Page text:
I Love New Mexico

About all things New Mexican

Posted by bunnyterry on January - 21 - 2014 | 13 Comments

Not so long ago, I had the interesting experience of posting a profile on Match.com. Before moving to Santa Fe, I used to live in an extremely small town (pop 1100) and the dating prospects were practically nonexistent. So, telling myself that it would probably be fodder for a novel more than anything else, I posted my photos and a profile on Match.com, stating that I was looking for a team roper who could quote Shakespeare while shaving.

I can’t say that I had exceptionally good luck – I had several first dates, none of which really made me want to go back for more, and met a few guys who were always quick to say in written communications that they were looking for smart and funny, when what I suspected they were really looking for was an enhanced Dallas Cowboy cheerleader with a trust fund.   During the entire experience, one of the recurring conversations that I had with nearly all of my pseudo-prospective dates (via e-mail of course) was about where Gallegos NM was located.   That’s because the folks at Match, in their infinite wisdom and cyber-mapping, didn’t show Logan as my home zip code.  They listed me as a resident of Gallegos, New Mexico.

So, I’d get e-mails from guys who couldn’t find it on a map.   Or who found the wrong one.  I guess we have more than one Gallegos in New Mexico – evidently there is one north of Espanola near Ojo Caliente.  And there is mine.  Our’s.  Actually, it belongs to Harding County, the least populated county in New Mexico, with over 2,000 square miles and less than 850 residents.

Red Rock Mesa Above Gallegos

Red Rock Mesa above Gallegos

Gallegos is 30 miles north of Logan on highway 39, and was established in 1840 by Don Jesus Maria Gallegos, who created a ranching empire two miles east of the Ute Creek.   There was a company store on the ranch (still standing), and my friend Eddie Gutierrez still has metal coins he unearthed while working at the ranch – the coins say “Gallegos Ranch” on one side with symbols of sheep or cattle on the reverse. We’re pretty certain the cattle coins had to be worth more at the ranch store than the sheep, but who knows? It was New Mexico before the turn of the 20th century.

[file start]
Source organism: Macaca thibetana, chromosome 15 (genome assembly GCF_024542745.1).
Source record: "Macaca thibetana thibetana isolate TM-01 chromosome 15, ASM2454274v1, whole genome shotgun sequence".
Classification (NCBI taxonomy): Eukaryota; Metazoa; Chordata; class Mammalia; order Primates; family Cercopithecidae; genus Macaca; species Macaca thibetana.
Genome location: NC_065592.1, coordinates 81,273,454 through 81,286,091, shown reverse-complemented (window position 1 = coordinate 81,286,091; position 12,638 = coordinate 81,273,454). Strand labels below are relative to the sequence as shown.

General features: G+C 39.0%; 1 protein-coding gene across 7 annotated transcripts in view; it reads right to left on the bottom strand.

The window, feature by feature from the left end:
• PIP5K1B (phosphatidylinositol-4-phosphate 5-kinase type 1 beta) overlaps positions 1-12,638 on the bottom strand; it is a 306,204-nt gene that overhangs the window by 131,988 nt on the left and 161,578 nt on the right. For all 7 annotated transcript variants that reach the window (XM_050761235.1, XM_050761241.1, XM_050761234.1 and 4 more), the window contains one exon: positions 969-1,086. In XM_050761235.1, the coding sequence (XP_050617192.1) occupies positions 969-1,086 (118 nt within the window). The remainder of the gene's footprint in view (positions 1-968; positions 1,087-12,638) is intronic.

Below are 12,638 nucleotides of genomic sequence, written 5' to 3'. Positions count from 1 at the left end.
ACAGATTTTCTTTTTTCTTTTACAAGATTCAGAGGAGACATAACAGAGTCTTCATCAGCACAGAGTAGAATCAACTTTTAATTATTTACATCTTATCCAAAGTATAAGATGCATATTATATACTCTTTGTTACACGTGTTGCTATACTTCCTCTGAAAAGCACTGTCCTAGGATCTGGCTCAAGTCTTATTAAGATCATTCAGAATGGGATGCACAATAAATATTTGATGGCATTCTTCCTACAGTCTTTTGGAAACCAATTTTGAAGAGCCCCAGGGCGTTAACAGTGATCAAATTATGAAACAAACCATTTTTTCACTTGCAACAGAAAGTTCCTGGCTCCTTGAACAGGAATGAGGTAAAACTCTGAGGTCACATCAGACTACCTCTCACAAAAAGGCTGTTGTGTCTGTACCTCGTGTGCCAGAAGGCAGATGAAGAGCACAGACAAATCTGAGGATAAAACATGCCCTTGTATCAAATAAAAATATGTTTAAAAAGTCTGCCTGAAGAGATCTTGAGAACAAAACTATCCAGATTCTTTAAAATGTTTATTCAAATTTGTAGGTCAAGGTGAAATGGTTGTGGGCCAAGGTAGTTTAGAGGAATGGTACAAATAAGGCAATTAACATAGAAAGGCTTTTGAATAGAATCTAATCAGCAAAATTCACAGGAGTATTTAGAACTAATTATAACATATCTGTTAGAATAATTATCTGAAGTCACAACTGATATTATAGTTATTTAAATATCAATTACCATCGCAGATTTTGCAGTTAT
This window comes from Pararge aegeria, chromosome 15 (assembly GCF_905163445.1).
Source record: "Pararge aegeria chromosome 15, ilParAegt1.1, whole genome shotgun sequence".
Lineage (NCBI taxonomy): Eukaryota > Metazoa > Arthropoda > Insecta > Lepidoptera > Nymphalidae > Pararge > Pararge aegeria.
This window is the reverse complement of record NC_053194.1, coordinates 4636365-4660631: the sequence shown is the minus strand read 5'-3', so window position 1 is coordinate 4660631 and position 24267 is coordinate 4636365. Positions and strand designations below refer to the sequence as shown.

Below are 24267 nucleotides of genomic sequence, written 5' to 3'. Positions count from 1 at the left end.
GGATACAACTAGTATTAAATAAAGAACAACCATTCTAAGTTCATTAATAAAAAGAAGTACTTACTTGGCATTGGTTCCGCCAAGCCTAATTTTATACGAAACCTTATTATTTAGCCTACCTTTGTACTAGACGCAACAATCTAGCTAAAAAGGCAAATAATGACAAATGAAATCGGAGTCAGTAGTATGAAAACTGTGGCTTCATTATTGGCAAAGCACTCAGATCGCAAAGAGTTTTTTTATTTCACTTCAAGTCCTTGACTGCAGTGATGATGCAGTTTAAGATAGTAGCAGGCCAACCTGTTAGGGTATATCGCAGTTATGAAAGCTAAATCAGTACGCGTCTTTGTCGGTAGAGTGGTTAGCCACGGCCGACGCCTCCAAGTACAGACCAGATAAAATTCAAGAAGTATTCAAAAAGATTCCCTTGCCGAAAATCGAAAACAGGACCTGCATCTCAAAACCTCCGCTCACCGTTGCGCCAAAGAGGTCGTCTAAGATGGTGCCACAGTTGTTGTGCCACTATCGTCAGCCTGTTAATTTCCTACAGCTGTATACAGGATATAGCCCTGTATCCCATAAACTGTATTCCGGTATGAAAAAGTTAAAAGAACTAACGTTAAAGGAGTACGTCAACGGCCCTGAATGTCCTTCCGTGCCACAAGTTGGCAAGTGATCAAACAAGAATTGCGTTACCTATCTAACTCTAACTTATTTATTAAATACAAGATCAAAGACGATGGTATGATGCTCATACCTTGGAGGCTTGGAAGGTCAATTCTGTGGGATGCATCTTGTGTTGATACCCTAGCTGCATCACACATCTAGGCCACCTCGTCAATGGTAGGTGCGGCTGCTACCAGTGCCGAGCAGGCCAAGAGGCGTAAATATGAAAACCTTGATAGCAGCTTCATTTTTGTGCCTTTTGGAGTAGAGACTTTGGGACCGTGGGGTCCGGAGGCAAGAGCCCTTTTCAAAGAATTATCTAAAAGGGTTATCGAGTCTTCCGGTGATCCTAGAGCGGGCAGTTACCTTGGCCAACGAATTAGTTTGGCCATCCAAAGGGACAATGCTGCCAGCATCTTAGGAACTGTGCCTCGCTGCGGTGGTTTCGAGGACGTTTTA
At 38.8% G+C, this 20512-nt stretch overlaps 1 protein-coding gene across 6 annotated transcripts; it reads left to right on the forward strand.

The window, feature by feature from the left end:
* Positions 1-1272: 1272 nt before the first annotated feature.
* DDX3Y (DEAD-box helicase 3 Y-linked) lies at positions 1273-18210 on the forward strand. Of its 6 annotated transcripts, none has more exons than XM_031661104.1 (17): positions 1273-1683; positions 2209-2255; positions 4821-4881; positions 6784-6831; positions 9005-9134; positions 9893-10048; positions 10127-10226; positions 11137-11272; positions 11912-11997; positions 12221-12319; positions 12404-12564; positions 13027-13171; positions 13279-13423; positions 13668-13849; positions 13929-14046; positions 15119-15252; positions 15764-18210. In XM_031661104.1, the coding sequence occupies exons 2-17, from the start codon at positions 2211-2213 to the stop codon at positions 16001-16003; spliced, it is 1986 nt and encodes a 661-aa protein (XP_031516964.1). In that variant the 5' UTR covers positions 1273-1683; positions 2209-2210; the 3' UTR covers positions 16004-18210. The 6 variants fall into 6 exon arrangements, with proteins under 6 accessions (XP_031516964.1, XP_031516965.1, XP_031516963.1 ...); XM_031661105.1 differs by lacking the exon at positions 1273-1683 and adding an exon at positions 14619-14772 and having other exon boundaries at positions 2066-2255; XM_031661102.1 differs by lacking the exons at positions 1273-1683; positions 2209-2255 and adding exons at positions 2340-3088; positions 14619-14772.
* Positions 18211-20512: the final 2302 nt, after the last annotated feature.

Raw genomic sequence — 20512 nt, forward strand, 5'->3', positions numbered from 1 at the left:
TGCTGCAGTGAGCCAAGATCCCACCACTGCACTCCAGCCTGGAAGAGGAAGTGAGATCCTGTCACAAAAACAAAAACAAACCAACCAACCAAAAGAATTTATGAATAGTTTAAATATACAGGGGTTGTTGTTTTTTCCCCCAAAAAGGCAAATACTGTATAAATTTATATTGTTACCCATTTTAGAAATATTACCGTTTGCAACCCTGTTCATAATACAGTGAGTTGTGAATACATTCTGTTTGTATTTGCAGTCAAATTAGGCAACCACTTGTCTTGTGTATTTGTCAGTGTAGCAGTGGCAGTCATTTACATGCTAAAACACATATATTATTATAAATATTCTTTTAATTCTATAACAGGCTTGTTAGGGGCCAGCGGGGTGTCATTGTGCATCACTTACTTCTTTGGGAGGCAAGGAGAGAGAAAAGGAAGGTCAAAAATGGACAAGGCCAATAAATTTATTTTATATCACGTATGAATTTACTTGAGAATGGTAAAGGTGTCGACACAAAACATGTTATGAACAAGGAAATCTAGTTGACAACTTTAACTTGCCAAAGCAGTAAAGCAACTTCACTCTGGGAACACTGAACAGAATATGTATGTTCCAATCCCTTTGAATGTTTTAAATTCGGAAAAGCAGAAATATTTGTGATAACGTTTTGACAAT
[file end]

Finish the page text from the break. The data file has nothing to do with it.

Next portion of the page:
The Church of the Immaculate Conception was originally built there in 1876, with a newer red sandstone structure replacing the old church in 1914.   I hear that the original Gallegos family is buried under the floor, and a few of my friends are buried in the churchyard.  It’s a treasure – one of those places Texas tourists pass on the way to the ski slopes, wonder about, and then forget until the next trip.

Church of the Immaculate Conception, Gallegos, NM

But when I tried to describe it to my alleged suitors on Match, all I could say was that it was a gorgeous ranch north of I-40 and east of I-25, a place any sane person would want to be from, a place where ghosts still wander the ranch headquarters (just ask the Obergs, who live there full time now), a place in a beautiful valley surrounded by red rock mesas and cattle ranches.   It may have been one of the reasons I never met the perfect mate on Match – none of them seemed to appreciate how much I could admire a place that was really just a dip in the road to them.

I’m not sure what got me thinking about Gallegos today, other than these pictures I found from a road trip from Logan to Cimarron.  I love that the New Mexico map is dotted with old settlements like this, places that you can’t even Google for much information.   I promise to get out my files of Harding County history soon and give you an update.   You need to know that the ranch is privately owned, and not open for more than an outside view of the church.  You can go to mass there – my niece just attended Mass there on Cristmas Eve, and the priest from Tucumcari shows up for the occasional mass throughout the year.

Until next time, enjoy the photos and know that it’s there.   And that it’s like a lot of the state of New Mexico – rural, a little obscure, riddled with quirky history, and incredibly scenic.

View from Atop Gallegos Mesa

13 Responses so far.

  1. Great pictures! I admire Gallegos, the quirky history, cattle ranches and all. Like the Church photo. Not all that religious, but would go to mass just to be in that church in the country, away from the city.

    On the match.com, that’s a hoot! Funny, but sad. We look, we yearn, we find and are disappointed until….

    When I was out there looking, I said, “If I don’t get turned down three times a day, then I’m not asking enough.” I don’t have the citation for that, but it worked for me. Great post. I hope to have a post or two for you to read soon. Cold here, horses need attention. Thanks, Jack.